The Mana Whakahono a Rohe: Iwi participation arrangements appear in Subpart 2, clauses 58 K to T of the bill.
One of the key drivers to the review of the Resource Management Act 1991 was to deliver a reduction in the bureaucracy and costs associated with development of land and effective use of resources.
At a time where housing is such a critical issue for all New Zealanders, these clauses could achieve exactly the opposite of what was intended in Resource Management Act reform by slowing the process, complicating decision making, and increasing costs.
Submission on the bill from Dr Don Brash
For many years, the National Party has stressed its commitment to reforming the RMA. In the first term of this current Government, some modest reforms were introduced. But it was always accepted that more fundamental reforms were needed.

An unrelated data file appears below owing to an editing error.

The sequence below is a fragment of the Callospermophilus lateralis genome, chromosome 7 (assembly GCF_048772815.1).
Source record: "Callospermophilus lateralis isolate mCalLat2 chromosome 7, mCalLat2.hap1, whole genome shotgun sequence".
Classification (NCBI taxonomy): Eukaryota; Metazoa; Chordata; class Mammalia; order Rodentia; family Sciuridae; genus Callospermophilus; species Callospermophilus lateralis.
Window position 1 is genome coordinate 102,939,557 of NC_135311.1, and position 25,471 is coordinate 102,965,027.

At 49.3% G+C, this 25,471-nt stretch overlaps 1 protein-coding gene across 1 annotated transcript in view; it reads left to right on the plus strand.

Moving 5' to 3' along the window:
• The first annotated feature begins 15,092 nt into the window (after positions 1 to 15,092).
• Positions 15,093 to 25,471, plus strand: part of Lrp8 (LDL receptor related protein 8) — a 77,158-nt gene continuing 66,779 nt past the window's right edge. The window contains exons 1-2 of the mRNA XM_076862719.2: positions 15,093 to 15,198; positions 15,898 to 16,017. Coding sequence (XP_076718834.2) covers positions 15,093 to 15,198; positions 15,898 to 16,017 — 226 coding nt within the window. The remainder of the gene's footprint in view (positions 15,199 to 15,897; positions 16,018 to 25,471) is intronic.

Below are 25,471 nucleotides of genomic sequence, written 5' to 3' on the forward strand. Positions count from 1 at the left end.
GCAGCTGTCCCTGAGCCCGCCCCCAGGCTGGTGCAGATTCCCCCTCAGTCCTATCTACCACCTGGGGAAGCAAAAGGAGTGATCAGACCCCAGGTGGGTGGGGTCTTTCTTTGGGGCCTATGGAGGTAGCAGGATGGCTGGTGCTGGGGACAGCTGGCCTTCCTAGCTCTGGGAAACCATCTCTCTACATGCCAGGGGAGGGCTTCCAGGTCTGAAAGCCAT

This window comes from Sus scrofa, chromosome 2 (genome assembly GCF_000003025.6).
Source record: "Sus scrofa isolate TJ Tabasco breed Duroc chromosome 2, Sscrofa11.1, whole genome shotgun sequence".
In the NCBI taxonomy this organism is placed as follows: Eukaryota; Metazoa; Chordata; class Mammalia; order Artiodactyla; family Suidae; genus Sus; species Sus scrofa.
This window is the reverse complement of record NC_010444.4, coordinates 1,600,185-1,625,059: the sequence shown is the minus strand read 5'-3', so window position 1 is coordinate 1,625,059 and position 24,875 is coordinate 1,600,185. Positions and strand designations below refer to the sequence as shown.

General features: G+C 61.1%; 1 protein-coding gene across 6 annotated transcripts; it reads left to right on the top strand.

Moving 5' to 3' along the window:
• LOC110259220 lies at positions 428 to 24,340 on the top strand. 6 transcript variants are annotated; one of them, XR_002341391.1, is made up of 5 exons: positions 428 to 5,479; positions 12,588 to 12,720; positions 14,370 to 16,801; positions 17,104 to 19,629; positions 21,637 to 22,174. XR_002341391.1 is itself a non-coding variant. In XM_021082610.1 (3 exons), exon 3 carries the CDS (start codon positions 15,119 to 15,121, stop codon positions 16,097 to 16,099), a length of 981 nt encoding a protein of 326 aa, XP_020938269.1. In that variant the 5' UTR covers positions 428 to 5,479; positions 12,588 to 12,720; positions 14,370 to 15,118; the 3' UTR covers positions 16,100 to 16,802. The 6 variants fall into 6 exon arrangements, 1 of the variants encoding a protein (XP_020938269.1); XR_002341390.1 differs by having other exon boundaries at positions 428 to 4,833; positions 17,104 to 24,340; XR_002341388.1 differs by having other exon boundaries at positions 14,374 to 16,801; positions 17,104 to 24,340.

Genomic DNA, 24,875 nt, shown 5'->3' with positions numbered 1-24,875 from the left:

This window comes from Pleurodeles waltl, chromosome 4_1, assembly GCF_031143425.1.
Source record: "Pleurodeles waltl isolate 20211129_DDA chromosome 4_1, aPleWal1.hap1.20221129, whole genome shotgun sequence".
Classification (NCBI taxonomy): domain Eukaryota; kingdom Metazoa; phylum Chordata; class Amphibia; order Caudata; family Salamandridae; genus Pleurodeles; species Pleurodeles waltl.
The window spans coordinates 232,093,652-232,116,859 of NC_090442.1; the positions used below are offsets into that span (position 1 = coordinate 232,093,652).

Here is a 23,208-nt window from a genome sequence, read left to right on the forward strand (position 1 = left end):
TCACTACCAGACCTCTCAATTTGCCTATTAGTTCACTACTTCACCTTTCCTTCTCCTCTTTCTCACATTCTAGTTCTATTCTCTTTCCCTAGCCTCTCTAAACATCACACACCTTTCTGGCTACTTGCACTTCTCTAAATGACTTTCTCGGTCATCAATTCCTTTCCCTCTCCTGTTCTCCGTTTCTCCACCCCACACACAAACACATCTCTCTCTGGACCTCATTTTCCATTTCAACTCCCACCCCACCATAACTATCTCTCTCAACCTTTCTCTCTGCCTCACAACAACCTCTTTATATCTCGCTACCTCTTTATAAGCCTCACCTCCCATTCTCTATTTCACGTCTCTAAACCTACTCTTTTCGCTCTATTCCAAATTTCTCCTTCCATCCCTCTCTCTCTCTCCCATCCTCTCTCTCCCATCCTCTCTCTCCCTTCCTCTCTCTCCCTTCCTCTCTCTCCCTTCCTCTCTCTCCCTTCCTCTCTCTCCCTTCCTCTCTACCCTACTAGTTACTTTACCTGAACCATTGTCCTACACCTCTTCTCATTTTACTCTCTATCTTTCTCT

In my written submission, I make reference to a speech by Dr. Nick Smith to the Nelson Rotary Club in January last year, and I’d urge members of the committee to read that speech in full.
He begins by noting that if the 80,000 pages of council resource management plans and rules were stacked on to of each other, the piles would be 10 metres high, and notes “there is not a single official anywhere who understands this huge pile of RMA plans and rules”.
He talks about the effect of RMA rules like the Auckland Metropolitan Urban Limit and notes that these rules are “the single greatest factor in driving house prices to all-time highs”. He quotes the example of a 29 hectare block of unimproved land in Flat Bush just inside Auckland Council’s urban limit which appreciated in value from $890,000 to $112 million in just over a decade to illustrate the effect which these rules are having.